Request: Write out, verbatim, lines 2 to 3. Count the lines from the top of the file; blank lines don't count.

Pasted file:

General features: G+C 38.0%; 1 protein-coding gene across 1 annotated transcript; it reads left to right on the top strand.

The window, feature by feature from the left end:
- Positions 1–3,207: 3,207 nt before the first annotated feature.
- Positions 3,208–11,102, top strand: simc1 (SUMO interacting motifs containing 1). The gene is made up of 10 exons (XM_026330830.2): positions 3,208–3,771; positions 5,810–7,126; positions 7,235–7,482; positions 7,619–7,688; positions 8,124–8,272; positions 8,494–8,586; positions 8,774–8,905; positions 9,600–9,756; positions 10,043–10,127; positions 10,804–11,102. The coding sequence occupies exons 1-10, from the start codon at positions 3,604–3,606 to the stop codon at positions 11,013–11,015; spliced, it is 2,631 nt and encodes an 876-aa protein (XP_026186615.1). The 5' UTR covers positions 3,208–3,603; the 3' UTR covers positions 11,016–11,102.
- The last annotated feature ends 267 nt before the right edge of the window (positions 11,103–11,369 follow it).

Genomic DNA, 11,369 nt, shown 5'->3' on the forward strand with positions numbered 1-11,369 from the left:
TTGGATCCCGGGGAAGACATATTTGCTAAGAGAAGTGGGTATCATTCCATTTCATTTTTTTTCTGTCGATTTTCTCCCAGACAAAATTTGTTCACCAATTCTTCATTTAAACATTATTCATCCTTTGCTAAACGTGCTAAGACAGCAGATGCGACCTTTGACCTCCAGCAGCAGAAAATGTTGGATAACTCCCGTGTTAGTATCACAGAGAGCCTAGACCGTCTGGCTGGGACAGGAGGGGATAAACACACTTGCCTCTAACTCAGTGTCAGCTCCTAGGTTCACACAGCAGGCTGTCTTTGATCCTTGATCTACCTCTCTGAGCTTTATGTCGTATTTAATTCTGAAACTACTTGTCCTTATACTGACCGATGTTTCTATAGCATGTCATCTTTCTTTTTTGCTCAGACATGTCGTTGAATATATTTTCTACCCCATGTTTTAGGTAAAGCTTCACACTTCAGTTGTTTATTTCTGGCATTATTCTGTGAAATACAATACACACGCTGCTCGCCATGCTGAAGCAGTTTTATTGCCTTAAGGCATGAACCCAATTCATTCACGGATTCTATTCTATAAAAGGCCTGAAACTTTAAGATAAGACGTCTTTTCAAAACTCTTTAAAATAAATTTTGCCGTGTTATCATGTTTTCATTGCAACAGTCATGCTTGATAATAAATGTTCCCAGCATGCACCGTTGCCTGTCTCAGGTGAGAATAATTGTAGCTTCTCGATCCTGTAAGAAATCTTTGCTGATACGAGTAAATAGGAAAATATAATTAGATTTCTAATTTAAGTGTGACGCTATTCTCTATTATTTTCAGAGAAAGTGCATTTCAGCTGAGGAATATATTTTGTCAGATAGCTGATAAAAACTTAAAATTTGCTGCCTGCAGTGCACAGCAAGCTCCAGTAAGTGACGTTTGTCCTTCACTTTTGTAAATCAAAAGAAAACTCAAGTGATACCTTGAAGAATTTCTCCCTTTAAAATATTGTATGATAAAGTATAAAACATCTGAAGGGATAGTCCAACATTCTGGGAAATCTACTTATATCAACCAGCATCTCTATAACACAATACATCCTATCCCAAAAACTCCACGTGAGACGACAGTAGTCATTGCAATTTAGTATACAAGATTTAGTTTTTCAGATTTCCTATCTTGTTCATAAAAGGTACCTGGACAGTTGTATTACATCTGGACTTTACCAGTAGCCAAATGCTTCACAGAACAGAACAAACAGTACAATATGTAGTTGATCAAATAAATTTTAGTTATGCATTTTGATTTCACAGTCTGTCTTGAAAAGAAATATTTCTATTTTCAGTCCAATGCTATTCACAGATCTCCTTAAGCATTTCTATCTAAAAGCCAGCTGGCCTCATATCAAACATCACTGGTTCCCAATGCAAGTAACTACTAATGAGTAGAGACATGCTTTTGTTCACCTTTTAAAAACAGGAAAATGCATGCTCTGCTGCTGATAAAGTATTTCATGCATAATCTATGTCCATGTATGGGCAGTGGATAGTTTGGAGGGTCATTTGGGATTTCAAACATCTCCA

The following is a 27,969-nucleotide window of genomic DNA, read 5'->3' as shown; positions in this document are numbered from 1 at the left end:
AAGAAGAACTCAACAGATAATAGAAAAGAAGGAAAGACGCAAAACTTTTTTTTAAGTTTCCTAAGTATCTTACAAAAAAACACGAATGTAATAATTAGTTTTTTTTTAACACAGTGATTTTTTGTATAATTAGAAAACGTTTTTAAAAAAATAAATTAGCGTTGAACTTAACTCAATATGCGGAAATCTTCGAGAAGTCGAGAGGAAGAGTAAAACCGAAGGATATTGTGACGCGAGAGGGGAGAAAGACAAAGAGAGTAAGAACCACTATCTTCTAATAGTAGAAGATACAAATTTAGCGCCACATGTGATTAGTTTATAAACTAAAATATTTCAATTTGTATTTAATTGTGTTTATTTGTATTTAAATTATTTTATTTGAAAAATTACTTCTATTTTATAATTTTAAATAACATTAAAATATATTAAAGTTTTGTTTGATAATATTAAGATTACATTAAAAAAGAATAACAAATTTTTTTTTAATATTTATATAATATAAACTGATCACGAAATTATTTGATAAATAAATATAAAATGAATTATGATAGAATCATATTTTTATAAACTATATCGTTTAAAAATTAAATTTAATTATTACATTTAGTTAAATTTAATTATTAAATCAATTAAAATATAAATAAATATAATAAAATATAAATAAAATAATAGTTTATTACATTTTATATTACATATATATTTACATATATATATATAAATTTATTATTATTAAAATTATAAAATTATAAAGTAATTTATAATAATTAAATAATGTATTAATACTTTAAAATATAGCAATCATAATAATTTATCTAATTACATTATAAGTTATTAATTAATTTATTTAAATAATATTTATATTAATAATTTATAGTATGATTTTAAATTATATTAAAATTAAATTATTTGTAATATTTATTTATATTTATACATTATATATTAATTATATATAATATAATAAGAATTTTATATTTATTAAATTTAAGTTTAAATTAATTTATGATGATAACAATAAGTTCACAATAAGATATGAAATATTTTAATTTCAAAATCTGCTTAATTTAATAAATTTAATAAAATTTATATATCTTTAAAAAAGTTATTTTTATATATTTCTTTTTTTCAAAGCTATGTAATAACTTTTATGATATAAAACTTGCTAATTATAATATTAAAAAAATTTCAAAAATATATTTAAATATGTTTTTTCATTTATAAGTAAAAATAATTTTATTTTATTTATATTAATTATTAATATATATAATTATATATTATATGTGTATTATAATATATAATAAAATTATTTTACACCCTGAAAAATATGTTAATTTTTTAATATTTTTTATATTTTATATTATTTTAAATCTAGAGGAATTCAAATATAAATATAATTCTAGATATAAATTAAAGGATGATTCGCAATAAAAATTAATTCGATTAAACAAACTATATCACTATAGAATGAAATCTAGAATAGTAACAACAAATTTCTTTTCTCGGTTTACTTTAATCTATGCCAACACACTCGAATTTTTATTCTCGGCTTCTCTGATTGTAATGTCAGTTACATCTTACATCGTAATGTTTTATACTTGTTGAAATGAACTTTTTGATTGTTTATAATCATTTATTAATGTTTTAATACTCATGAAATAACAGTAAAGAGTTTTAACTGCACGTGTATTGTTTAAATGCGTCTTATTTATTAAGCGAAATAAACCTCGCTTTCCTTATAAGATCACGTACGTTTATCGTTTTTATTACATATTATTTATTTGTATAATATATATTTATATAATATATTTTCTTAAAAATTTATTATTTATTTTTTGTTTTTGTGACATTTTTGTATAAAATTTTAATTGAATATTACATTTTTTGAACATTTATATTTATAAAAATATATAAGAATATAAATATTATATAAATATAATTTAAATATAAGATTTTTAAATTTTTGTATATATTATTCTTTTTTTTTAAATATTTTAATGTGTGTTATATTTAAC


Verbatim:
The window, feature by feature from the left end:
- Positions 1–3,207: 3,207 nt before the first annotated feature.